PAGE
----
Recently-publicized fee rebate programs may signal a coming trend, as investment advisers seek to market strong cultures of client service and responsiveness.
For example, in August, the Securities and Exchange Commission (SEC) staff issued a no-action letter for a program under which a TD Ameritrade-affiliated adviser automatically rebates advisory fees to clients that invest pursuant to model portfolios that experience two consecutive calendar quarters of negative performance.
This follows Charles Schwab’s announcement last December of a program that permits clients who are for any reason “not happy” with the advisory services provided to request refunds of the most recent quarter’s advisory fees.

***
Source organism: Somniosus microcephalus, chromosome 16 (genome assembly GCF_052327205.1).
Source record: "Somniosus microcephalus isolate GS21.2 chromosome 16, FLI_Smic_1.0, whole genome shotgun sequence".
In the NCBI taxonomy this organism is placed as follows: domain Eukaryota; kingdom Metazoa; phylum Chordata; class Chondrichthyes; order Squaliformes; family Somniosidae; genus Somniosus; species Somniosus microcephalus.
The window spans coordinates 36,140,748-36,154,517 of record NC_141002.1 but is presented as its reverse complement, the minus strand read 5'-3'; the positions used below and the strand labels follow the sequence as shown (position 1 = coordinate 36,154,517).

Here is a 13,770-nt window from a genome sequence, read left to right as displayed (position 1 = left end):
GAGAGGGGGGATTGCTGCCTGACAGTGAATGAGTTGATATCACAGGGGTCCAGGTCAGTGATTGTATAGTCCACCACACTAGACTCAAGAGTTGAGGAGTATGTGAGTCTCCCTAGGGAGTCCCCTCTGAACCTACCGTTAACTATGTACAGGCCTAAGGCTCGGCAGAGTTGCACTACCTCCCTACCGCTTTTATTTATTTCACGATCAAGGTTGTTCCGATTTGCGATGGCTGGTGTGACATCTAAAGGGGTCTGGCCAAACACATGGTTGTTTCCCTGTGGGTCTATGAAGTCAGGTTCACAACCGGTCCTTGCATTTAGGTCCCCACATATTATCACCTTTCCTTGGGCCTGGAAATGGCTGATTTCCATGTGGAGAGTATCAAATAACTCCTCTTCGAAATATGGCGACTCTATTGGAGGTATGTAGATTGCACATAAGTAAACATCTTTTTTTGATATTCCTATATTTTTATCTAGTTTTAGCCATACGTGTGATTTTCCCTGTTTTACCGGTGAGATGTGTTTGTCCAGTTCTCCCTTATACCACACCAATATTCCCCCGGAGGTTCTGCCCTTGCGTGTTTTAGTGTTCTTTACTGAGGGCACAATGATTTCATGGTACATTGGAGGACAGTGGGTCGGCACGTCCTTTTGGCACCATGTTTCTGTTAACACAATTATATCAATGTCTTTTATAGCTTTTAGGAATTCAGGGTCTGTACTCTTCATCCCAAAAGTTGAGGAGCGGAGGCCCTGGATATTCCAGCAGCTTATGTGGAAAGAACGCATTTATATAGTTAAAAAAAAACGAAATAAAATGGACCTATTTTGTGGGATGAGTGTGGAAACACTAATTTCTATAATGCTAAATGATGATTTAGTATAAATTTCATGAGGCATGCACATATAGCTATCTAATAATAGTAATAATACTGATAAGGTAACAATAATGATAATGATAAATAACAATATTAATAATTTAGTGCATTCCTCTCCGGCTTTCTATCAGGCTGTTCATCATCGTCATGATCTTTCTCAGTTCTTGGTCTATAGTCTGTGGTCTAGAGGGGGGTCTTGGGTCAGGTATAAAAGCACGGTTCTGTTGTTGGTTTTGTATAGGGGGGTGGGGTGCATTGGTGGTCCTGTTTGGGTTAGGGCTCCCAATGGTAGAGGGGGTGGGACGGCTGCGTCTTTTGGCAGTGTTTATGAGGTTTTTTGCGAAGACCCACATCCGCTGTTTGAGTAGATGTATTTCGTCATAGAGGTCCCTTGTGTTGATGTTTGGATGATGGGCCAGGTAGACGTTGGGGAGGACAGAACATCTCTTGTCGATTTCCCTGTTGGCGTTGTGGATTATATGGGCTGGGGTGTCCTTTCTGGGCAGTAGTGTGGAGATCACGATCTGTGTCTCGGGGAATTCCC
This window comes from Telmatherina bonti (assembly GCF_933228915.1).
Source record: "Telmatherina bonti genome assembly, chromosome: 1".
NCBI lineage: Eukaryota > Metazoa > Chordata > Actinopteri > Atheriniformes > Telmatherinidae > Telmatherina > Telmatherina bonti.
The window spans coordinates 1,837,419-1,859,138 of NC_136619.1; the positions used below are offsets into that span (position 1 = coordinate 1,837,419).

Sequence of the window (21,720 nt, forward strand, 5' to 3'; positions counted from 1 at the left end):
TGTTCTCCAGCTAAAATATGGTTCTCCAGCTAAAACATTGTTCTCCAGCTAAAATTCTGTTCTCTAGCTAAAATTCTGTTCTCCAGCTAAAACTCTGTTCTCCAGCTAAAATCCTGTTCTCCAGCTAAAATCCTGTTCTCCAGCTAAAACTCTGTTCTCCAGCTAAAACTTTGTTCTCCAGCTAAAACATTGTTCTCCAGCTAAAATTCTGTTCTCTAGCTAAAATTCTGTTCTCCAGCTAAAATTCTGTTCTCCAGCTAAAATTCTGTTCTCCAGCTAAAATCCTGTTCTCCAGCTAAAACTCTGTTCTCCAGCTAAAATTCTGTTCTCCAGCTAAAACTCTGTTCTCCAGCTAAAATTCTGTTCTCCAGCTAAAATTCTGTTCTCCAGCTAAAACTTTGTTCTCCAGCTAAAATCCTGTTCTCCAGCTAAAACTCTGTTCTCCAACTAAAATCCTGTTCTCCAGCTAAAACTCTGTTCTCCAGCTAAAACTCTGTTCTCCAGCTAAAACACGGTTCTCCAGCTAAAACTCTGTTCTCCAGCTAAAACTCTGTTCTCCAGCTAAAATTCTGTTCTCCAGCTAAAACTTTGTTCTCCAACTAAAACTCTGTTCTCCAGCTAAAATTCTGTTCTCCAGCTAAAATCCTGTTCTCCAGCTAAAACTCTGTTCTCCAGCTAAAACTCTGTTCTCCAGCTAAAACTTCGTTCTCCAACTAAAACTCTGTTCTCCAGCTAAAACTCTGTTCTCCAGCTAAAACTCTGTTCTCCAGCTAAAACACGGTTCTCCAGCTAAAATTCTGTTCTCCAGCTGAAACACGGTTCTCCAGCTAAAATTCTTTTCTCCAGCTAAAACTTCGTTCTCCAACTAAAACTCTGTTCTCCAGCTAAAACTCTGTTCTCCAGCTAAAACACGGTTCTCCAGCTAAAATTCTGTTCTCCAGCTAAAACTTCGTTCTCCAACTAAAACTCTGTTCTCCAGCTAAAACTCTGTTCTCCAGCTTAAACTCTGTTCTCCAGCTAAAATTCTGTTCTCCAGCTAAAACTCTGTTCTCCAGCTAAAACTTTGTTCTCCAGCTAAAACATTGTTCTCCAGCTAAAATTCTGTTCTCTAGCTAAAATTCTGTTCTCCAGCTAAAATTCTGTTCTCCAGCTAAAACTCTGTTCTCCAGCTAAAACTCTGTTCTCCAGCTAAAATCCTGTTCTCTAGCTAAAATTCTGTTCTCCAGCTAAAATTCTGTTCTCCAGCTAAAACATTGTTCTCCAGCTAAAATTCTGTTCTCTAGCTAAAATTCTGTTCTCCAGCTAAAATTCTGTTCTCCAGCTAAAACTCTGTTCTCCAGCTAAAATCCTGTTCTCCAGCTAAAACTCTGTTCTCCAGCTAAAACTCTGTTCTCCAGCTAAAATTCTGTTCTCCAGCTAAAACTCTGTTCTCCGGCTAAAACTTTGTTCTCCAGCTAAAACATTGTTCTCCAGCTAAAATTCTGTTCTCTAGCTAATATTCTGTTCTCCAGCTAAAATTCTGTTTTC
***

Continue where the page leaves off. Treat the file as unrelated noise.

Because advisory fee rebates can make the adviser’s compensation to some extent contingent upon an account obtaining a certain performance level, TD Ameritrade sought SEC guidance because its program might be construed to violate the Investment Advisers Act’s general prohibition on adviser compensation that is based on capital gains or capital appreciation in a client’s account. This prohibition reflects Congress’ concern that such compensation schemes could encourage advisers to take undue risks and speculate with client assets on a “heads I win/tails you lose” basis.
However, this type of conflict is largely absent under the circumstances of both the TD Ameritrade and Schwab programs. For instance, the TD Ameritrade adviser will hire an independent adviser to make the investment decisions for the model portfolios, from which the TD Ameritrade adviser will have only limited discretion to deviate (such as for tax-related considerations and client restrictions). Under the Schwab program, dissatisfied clients may obtain fee rebates regardless of account performance. Therefore, any relationship between the adviser’s compensation and any capital gains or capital appreciation is attenuated, at best.